Every business needs to reinvent itself continuously, now more than ever. (Product plug: It’s why Fortune is launching the Brainstorm Reinvent conference in Chicago in September.) Big, slow-moving companies focused on dominant but mature product categories find the notion of reinvention particularly terrifying.
Consider, then, the spectacular renewal story unfolding at Apple, a gigantic, fast-moving corporation that reaps 62% of its revenue from one product, the iPhone. Apple declared a few years ago that “services,” by which it means subscriptions and online apps, would become a growth driver. In an earnings report Tuesday that exceeded recently reduced expectations, Apple showed the dramatic results of this effort.
Apple, the ultimate device company, reported services revenue of $9.2 billion, a respectable 15% of the total. That’s up six percentage points from three years ago. More impressively, services grew 31% year-over-year (versus 16% overall) and were the only Apple category to grow from the previous, holiday-juiced quarter. (iPhones, iPads, Macs, and “other” products make up the balance; services are larger than Macs.)
This reinvention may seem like an obvious strategy, but it wasn’t always. Apple long has prided itself on packaging clever software with gorgeous hardware. Customers bought new gadgets when Apple gave them something new to buy. That’s a still-important—but more problematic—business proposition as computers of all shapes and sizes last longer. So Apple has made a virtue of its 1.3 billion phones and other devices in the wild, all delivery mechanisms for its services.
For Apple to keep up its torrid growth—for an enormous company, that is—it will need whole new device categories and a phone more mind-blowing than the pricey iPhone X. In the meantime, a non-trivial fillip like a basket of services that includes Apple Pay and Apple Music is the mark of a company with an eye to the future.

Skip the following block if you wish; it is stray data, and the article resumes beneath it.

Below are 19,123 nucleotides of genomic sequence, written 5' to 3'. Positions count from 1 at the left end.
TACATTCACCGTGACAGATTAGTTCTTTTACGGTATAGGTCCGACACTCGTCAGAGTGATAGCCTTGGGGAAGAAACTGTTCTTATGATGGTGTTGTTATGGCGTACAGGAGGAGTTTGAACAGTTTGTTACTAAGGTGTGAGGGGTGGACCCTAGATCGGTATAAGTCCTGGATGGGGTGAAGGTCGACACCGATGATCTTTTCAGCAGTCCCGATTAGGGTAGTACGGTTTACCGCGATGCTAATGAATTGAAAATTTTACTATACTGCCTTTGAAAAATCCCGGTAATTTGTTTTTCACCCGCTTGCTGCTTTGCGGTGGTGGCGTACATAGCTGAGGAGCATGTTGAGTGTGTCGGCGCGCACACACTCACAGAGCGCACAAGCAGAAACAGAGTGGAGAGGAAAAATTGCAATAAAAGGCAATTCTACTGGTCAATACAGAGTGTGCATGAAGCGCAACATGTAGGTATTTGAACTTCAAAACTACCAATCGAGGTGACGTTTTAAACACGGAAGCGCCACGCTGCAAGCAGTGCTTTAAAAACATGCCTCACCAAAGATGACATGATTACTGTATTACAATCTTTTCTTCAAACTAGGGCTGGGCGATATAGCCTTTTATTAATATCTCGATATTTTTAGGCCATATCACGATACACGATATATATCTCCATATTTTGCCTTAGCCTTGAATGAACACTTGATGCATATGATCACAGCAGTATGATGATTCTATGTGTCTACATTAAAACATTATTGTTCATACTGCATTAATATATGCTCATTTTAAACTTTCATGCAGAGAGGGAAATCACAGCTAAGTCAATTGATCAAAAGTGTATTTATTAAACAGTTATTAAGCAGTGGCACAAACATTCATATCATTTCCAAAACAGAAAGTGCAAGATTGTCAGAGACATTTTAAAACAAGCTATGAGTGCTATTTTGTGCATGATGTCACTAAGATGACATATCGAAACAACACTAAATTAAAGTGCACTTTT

Quickly, please have a look at this troubling essay by historian Jay M. Smith about a giant business—big-time college sports—that hasn’t reinvented itself in years. For proof of this issue’s timelessness, peruse this 1990 article about a famous magazine piece, “Gate Receipts and Glory,” that decried the pernicious effects of moneyed sports on academic life—in 1938.
Xerox Chief Out
Xerox's CEO and most of its board are heading for the exit to settle a suit waged by Carl Icahn and fellow shareholder Darwin Deason. The pair won a court order blocking a merger with Fujifilm Holdings. So CEO Jeff Jacobson is out and former Novitex boss John Visentin will take his place, according to the settlement. One issue though: Fujifilm will fight both the settlement and the merger-blocking court ruling. Reuters
Snap's shares cratered yesterday, falling 15% after reporting disappointing revenues. Analysts expected $244.5 million for Q1; the Snapchat maker delivered $230.7 million. This is largely because of Snapchat's poorly-received redesign, which separated the feeds of celebrities and brands from those of regular users. User growth was just 2% quarter-over-quarter, and Snapchat had 191 million daily active users in the quarter—analysts wanted 194.2 million. Fortune